Grade: D

The success of New Line Cinema in reinvigorating two of its moribund franchises with last year’s “Freddy Vs. Jason” apparently inspired Twentieth Century Fox to attempt the same trick with a couple of theirs, and the result is a loony effects-laden catastrophe that’s bound to destroy any affection audiences might have retained for the original movies. In this contest it’s boredom and stupidity that are victorious.

The picture is the brainchild–to use the term loosely–of writer-director Paul W.S. Anderson, whose distinguished roster of prior features includes “Mortal Kombat,” “Event Horizon,” “Soldier,” and “Resident Evil.” “AVP,” as the studio is sometimes calling it, fits right in with them–something that, given those titles’ consistent wretchedness, is really saying something. To get the two alien species into a single narrative in a way that wouldn’t break the studio bank but allow for humans in the mix, Anderson has concocted a scenario that few people besides Erich Von Daniken could love. It all starts with a scientific expedition to Antarctica, where a mysterious “hot” zone has been discovered beneath the ice. The mission, funded by billionaire businessman Charles Bishop Weyland (Lance Henriksen, who played an android called Bishop in the second and third “Alien” movies–which also included mention of the Weyland Corporation), includes explorer “Lex” Woods (Sanaa Lathan, playing the equivalent of Ripley, Sigourney Weaver’s spirited female from “Alien”), handsome Italian archeologist Sebastian De Rosa (Raoul Bova, the hunk from “Under the Tuscan Sun”) and elfin Scottish engineer Graeme Miller (Ewen Bremner). What they discover–and get trapped in–is a pyramid of mixed Aztec, Egyptian and Cambodian design in which Predators live, perfecting their killing skills in combat against the offspring of a captured alien queen who (that?) produces a litter of the destructive little critters once every century. (The Predators, you see, were the “gods” of Von Daniken’s famous theories, who instructed all the ancient, pyramid-loving cultures on earth.) What follows is a conflict between Predators and Aliens in which our hapless humans are caught in the middle, trying to save their race against the murderous impulses of the two extraterrestrial species. Ultimately, we learn that it’s the Predators who share a spark of humanoid sympathy with us, though what they seem to prize is our resident blood-instinct.

The struggle-for-survival-against-apparently-invincible-foes stuff is obviously patterned after both the four “Alien” movies and the two “Predator” ones, but it would take a lot more pyramid power than Anderson can muster to give it any verve or sense of freshness. The battles between aliens and predators are even duller than the mano-a-mano stuff between Freddy and Jason was last year, because though those two were immortal and indestructible, they at least looked vaguely like human beings, whereas the titular combatants this time around are just special effects constructs with no discernible personality (and no ability to follow Freddy’s lead in making at least a few bad jokes and puns). As for the so-called people caught up in the fray, they’re just stock figures that the actors can’t invest with any humanity. Lathan is lovely but not a patch on Weaver, Bova is stilted and wooden (it doesn’t help that his line readings are so poor–it’s as if he doesn’t comprehend what he’s saying half the time), Bremner fails to provide the comic relief he’s supposed to, and Henriksen just relies on his old horror-movie shtick of quiet menace. (He’s not the robot Bishop was in “Aliens” and its sequel, but he seems equally artificial.) It doesn’t help that they, and all the unfortunate supporting players, are each provided with exactly one basic characteristic each to define them–and that most of them are obviously designed to serve as little more than disposable slabs of meat to be sliced, diced and pureed as the mechanics of the plot require. On the technical side the picture is no great shakes, despite boasting the services of effects veterans John Bruno (“The Abyss”) and the team of Alec Gillis and Tom Woodruff, Jr. (lots of films in addition to the “Alien” series), and of David Johnson, a cinematographer who’s done solid work in the past (apart from “Resident Evil,” which frankly looked terrible). The creature effects are strictly run-of-the-mill, and the look of the picture is so dank and gloomy that it’s often difficult to discern what’s even going on. (The arctic set design is among the most unconvincing portrait of those frigid regions in many a moon.) Harald Kloser’s score is drably efficient, showing none of the imagination or shimmering beauty of Jerry Goldsmith’s for the first “Alien.” It makes one feel even more acutely the loss the world of cinema suffered with that great composer’s recent death.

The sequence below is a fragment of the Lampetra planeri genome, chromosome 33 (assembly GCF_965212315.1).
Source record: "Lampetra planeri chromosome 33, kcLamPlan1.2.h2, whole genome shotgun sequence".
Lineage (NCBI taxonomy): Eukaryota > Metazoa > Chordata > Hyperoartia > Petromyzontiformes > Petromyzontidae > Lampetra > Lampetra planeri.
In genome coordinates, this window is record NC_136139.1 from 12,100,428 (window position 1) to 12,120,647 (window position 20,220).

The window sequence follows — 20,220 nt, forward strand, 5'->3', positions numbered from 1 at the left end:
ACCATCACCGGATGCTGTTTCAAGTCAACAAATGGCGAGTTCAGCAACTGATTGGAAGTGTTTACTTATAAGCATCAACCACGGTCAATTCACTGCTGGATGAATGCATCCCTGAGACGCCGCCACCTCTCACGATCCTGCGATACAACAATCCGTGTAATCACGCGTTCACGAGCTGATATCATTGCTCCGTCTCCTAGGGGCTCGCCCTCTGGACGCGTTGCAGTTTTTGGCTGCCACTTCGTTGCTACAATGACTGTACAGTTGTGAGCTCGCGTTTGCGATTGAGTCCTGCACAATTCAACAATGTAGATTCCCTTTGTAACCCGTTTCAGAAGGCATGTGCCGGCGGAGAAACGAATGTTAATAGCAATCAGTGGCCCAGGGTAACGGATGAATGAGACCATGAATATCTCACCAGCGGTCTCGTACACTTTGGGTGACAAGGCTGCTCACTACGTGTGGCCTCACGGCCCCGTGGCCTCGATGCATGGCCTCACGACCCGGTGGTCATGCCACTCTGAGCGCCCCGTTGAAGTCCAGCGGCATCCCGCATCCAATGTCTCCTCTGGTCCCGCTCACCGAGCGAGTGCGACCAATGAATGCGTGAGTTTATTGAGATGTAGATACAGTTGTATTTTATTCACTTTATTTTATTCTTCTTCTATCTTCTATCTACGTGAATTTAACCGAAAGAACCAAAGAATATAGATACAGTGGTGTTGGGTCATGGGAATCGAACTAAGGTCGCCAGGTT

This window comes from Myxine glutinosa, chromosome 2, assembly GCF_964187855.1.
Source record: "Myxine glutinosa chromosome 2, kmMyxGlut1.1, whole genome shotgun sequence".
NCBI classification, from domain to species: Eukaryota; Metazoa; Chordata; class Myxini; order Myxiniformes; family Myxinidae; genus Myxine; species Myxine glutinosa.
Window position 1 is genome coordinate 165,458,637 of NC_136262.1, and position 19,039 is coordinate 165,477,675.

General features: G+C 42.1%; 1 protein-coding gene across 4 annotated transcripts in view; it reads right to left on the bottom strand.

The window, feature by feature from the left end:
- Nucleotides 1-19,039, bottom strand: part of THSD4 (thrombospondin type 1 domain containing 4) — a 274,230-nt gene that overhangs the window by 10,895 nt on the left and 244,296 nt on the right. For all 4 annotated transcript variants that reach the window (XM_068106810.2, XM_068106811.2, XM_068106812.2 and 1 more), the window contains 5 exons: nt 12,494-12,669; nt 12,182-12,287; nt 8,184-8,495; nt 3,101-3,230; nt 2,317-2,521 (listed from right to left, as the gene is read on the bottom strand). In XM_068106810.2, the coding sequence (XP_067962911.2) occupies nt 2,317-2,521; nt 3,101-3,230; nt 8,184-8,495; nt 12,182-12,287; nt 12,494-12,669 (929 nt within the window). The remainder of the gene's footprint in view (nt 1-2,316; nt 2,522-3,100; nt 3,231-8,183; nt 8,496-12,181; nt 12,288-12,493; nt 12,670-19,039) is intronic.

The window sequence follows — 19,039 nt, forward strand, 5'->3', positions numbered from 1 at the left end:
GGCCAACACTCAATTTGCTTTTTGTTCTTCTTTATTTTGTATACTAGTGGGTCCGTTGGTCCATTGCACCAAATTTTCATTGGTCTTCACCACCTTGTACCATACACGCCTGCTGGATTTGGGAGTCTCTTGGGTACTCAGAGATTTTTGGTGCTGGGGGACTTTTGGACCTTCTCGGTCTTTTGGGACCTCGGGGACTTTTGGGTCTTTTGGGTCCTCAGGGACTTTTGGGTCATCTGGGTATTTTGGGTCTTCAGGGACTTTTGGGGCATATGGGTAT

The bottom line is that “Alien Vs. Predator,” though loud and brutally paced and edited, is far more silly than scary. In the “versus” genre, “King Kong Vs. Godzilla” was much more fun, and you’d be hard pressed to argue that this is better than even “Ballistic: Ecks Vs. Server,” lousy as that was. In truth, “Kramer Vs. Kramer” was more terrifying–when Dustin Hoffman snorts those nostrils, he’s much more intimidating than either Alien or Predator. But the best matchup of all was certainly 1969’s “Bambi Meets Godzilla”–no “vs.” in the title, perhaps, but at just a couple of minutes it’s much more clever and satisfying than Anderson’s latest debacle.

Now that the cycle has revved up, maybe next summer we’ll get “The Killer Shrews Vs. The Giant Gila Monster.” Or perhaps it will just be “Jennifer Vs. Ben” or “Uma Vs. Ethan.” Be afraid–be very afraid.